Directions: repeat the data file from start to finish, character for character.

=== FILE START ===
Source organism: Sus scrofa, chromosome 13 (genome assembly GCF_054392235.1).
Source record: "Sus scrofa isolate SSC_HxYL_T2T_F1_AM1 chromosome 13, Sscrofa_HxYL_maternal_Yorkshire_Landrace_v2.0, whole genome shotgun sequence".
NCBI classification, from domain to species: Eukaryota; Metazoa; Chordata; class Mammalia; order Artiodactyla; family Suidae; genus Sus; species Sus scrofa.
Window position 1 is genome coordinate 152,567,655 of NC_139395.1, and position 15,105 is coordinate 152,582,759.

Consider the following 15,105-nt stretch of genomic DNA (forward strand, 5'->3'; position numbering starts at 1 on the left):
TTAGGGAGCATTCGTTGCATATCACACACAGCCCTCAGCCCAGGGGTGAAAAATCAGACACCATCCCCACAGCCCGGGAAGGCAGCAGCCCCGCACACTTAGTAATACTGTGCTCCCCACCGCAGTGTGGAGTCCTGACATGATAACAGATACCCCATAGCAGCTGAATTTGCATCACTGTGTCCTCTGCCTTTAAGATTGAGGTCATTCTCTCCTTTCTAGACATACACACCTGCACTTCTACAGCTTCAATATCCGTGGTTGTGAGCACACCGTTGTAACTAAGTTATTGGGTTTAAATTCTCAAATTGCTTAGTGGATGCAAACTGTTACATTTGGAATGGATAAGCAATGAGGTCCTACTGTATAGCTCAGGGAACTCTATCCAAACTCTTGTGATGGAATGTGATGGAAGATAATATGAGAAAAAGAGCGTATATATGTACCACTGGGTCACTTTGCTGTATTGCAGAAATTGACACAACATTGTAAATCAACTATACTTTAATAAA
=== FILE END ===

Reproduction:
Source organism: Sus scrofa, chromosome 13 (genome assembly GCF_054392235.1).
Source record: "Sus scrofa isolate SSC_HxYL_T2T_F1_AM1 chromosome 13, Sscrofa_HxYL_maternal_Yorkshire_Landrace_v2.0, whole genome shotgun sequence".
NCBI classification, from domain to species: Eukaryota; Metazoa; Chordata; class Mammalia; order Artiodactyla; family Suidae; genus Sus; species Sus scrofa.
Window position 1 is genome coordinate 152,567,655 of NC_139395.1, and position 15,105 is coordinate 152,582,759.

Consider the following 15,105-nt stretch of genomic DNA (forward strand, 5'->3'; position numbering starts at 1 on the left):
TTAGGGAGCATTCGTTGCATATCACACACAGCCCTCAGCCCAGGGGTGAAAAATCAGACACCATCCCCACAGCCCGGGAAGGCAGCAGCCCCGCACACTTAGTAATACTGTGCTCCCCACCGCAGTGTGGAGTCCTGACATGATAACAGATACCCCATAGCAGCTGAATTTGCATCACTGTGTCCTCTGCCTTTAAGATTGAGGTCATTCTCTCCTTTCTAGACATACACACCTGCACTTCTACAGCTTCAATATCCGTGGTTGTGAGCACACCGTTGTAACTAAGTTATTGGGTTTAAATTCTCAAATTGCTTAGTGGATGCAAACTGTTACATTTGGAATGGATAAGCAATGAGGTCCTACTGTATAGCTCAGGGAACTCTATCCAAACTCTTGTGATGGAATGTGATGGAAGATAATATGAGAAAAAGAGCGTATATATGTACCACTGGGTCACTTTGCTGTATTGCAGAAATTGACACAACATTGTAAATCAACTATACTTTAATAAA